Federal Trade Commission (FTC) – $312.3 million for the FTC, which is $2.6 million more than the FY2019 enacted level and equal to the FY2020 budget request.


General Services Administration (GSA) – The bill allows GSA to spend $9.83 billion out of the Federal Buildings Fund, an increase of $546 million compared to the FY2019 enacted level.  This level will provide funding for rent payments for privately-owned office space leased by the government, and operations and maintenance costs for buildings owned by federal government agencies across the nation. 


Securities and Exchange Commission (SEC) – $1.767 billion for the SEC, which is

$10 million more than the budget request and includes $11 million for the potential relocation of the SEC’s New York Regional Office.  This appropriation is fully offset by fees.


Small Business Administration (SBA) – $876 million for the SBA to provide assistance to small businesses, expand the economy, and increase job growth for unemployed and underemployed Americans.  The bill fully funds the disaster loans program at $177 million.  The bill also funds several valuable programs, including $131 million for Small Business Development Centers, $31 million for microloan technical assistance, and $14.2 million for veterans outreach programs.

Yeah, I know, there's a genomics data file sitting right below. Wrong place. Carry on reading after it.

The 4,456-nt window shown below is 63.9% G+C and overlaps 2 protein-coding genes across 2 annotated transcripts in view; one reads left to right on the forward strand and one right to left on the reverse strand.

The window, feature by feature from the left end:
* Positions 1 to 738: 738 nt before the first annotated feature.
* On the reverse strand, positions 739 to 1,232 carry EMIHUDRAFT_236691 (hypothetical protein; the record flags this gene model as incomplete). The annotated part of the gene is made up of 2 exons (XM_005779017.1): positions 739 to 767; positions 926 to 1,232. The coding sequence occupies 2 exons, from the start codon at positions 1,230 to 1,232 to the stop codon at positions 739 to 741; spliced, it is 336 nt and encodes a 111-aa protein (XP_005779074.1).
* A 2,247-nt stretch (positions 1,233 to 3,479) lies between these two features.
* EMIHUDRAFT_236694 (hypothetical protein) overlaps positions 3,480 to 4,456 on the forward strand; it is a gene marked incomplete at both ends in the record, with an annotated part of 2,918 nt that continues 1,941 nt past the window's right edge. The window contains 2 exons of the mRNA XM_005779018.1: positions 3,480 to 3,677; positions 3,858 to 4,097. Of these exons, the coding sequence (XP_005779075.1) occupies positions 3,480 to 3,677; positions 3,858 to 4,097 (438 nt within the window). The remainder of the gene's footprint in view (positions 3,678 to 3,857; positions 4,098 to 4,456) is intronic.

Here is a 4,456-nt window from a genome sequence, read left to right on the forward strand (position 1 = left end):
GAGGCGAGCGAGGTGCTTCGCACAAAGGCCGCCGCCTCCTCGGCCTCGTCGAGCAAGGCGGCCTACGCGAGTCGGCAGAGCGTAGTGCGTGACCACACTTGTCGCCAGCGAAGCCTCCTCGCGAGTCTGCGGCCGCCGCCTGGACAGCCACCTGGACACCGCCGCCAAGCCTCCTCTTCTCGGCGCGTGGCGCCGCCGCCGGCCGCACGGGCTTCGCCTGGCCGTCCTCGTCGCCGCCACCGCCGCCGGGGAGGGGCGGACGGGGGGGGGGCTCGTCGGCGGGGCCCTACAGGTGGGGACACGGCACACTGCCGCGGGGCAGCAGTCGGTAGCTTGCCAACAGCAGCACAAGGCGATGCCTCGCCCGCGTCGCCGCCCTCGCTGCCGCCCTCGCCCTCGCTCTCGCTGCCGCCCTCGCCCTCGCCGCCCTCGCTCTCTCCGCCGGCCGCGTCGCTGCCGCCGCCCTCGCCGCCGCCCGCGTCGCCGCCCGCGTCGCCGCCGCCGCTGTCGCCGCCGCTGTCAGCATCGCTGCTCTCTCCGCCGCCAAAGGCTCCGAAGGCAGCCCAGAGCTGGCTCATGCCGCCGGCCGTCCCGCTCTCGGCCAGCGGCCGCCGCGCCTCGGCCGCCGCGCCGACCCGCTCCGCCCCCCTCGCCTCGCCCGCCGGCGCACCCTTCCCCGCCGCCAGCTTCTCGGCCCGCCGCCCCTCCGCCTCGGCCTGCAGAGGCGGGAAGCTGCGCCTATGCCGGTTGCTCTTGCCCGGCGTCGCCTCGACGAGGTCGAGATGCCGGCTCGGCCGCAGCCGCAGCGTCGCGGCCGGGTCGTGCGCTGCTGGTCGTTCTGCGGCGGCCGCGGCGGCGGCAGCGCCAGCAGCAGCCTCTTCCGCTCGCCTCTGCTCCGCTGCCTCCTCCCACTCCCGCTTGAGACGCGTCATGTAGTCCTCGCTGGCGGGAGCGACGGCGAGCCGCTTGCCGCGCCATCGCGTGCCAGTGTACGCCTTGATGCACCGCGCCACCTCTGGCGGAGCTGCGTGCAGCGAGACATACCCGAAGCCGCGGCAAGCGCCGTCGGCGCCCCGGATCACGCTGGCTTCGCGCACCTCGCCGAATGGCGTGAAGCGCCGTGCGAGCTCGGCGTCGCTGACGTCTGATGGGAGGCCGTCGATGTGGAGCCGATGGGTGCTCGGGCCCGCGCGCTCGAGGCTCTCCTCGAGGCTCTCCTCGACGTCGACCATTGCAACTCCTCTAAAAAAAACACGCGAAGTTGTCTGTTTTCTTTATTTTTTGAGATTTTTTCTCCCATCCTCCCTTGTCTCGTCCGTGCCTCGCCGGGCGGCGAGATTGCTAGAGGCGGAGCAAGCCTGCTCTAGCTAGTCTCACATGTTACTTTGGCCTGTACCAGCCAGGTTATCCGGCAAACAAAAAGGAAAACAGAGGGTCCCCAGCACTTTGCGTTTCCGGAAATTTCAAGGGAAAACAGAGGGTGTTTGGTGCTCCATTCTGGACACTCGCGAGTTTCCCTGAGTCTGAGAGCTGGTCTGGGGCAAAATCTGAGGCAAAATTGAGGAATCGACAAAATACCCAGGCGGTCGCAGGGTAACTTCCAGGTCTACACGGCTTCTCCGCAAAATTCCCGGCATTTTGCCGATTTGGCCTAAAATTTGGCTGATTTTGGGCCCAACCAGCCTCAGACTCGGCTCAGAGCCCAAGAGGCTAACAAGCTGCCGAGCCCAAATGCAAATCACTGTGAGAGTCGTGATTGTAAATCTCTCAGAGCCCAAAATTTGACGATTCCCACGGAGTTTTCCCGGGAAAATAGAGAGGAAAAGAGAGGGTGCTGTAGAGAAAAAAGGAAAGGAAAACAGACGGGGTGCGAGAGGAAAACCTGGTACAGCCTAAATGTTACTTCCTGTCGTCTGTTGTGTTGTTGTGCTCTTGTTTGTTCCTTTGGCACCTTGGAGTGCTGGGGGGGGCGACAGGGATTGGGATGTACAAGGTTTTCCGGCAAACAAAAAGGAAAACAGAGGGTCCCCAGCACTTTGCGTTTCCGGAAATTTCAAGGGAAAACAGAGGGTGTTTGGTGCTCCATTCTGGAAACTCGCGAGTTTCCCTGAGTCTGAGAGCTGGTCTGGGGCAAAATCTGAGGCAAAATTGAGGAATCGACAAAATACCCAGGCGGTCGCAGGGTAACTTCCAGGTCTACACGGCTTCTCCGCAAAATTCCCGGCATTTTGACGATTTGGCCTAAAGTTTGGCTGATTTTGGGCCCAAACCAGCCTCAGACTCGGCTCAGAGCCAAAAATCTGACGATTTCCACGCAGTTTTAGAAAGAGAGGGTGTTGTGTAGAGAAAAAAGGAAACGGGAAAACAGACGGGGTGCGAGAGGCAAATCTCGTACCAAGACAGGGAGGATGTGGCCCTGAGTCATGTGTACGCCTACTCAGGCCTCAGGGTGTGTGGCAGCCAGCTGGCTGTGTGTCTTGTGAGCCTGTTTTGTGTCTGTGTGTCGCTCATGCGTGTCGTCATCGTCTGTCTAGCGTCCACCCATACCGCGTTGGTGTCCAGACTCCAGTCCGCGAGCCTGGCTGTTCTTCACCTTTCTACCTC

Other Oversight, Accountability, and Noteworthy Provisions:

  • Maintains current levels of pay for the Vice President and other senior political appointees;
  • A prohibition on funding for grants or contracts to tax cheats and companies with felony criminal convictions—and new provisions to ensure compliance with these provisions;
  • A prohibition against the use of funds to paint portraits of federal employees, including the President, Vice President, Cabinet Members and Members of Congress;
  • A requirement that agency inspectors general have timely access to agency documents and records;
  • A requirement that all departments and agencies link contracts that provide award fees to successful acquisition outcomes, and prohibit the use of funds to pay for award or incentive fees for contractors with below satisfactory performance; and
  • A new requirement that provides transparency into advertising produced or disseminated at U.S. taxpayer expense.